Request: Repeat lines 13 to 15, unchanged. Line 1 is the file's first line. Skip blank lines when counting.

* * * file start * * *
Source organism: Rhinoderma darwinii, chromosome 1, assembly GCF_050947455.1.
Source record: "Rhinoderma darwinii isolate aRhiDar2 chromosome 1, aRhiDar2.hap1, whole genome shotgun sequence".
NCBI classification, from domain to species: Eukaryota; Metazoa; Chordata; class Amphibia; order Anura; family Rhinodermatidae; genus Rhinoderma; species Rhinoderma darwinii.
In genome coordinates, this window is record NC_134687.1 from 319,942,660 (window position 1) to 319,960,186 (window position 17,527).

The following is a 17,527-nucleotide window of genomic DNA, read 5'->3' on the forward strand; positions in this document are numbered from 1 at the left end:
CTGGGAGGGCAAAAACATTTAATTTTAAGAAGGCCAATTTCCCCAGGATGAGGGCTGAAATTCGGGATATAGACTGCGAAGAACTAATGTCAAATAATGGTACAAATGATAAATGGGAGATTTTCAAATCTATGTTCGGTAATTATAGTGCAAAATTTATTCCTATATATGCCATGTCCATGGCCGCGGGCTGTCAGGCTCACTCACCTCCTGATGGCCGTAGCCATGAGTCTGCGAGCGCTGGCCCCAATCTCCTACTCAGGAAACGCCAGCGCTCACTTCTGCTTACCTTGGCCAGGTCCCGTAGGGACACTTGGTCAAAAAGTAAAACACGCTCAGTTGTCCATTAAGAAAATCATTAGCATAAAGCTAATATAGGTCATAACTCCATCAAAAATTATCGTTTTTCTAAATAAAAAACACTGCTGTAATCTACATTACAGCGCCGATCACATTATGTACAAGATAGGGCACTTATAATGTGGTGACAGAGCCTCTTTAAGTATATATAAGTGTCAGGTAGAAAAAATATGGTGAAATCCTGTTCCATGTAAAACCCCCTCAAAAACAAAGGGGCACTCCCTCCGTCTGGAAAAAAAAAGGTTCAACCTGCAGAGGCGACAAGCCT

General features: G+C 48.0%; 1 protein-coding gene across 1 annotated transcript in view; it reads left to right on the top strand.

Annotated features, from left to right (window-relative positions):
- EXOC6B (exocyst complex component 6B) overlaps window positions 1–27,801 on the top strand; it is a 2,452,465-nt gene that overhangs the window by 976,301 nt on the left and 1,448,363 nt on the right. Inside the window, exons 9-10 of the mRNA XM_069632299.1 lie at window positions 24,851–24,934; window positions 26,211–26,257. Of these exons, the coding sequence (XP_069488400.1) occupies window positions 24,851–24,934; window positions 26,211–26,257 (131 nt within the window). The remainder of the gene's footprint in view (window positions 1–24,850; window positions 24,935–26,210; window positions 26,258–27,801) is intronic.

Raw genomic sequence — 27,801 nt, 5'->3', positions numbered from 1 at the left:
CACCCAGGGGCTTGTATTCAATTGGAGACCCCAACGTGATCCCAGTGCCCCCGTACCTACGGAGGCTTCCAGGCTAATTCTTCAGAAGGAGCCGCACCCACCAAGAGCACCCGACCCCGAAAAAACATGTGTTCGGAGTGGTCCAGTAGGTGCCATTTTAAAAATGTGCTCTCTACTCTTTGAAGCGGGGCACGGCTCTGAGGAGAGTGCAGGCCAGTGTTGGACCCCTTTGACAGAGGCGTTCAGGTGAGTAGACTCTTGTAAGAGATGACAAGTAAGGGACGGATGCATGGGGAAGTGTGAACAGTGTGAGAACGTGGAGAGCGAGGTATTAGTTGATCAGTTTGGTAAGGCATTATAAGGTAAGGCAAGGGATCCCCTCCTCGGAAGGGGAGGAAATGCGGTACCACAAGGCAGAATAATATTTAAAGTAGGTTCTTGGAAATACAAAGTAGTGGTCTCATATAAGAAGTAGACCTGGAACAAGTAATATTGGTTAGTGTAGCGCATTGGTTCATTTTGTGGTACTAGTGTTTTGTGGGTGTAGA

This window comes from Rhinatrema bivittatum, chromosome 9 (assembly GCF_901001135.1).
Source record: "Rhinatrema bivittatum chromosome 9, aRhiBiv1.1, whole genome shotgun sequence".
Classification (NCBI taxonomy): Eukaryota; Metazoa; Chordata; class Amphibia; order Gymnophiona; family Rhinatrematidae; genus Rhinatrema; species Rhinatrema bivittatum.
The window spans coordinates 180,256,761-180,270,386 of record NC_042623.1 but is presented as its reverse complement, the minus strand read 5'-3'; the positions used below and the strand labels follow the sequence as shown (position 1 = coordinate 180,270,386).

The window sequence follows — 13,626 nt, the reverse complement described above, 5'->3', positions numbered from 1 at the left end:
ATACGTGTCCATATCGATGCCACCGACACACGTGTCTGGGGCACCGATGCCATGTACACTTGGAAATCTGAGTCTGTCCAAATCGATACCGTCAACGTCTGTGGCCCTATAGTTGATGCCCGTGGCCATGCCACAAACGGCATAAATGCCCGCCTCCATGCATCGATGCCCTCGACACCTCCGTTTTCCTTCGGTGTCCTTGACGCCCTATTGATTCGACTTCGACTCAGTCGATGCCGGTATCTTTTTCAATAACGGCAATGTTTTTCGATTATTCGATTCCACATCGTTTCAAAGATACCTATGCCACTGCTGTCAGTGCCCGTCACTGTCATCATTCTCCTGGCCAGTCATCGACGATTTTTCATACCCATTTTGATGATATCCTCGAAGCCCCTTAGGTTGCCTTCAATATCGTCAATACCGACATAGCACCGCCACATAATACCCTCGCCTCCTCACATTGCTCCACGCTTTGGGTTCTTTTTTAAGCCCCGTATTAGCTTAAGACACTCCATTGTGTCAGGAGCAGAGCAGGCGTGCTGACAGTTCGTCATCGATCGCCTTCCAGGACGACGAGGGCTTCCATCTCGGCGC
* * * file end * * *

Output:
Source record: "Rhinatrema bivittatum chromosome 9, aRhiBiv1.1, whole genome shotgun sequence".
Classification (NCBI taxonomy): Eukaryota; Metazoa; Chordata; class Amphibia; order Gymnophiona; family Rhinatrematidae; genus Rhinatrema; species Rhinatrema bivittatum.
The window spans coordinates 180,256,761-180,270,386 of record NC_042623.1 but is presented as its reverse complement, the minus strand read 5'-3'; the positions used below and the strand labels follow the sequence as shown (position 1 = coordinate 180,270,386).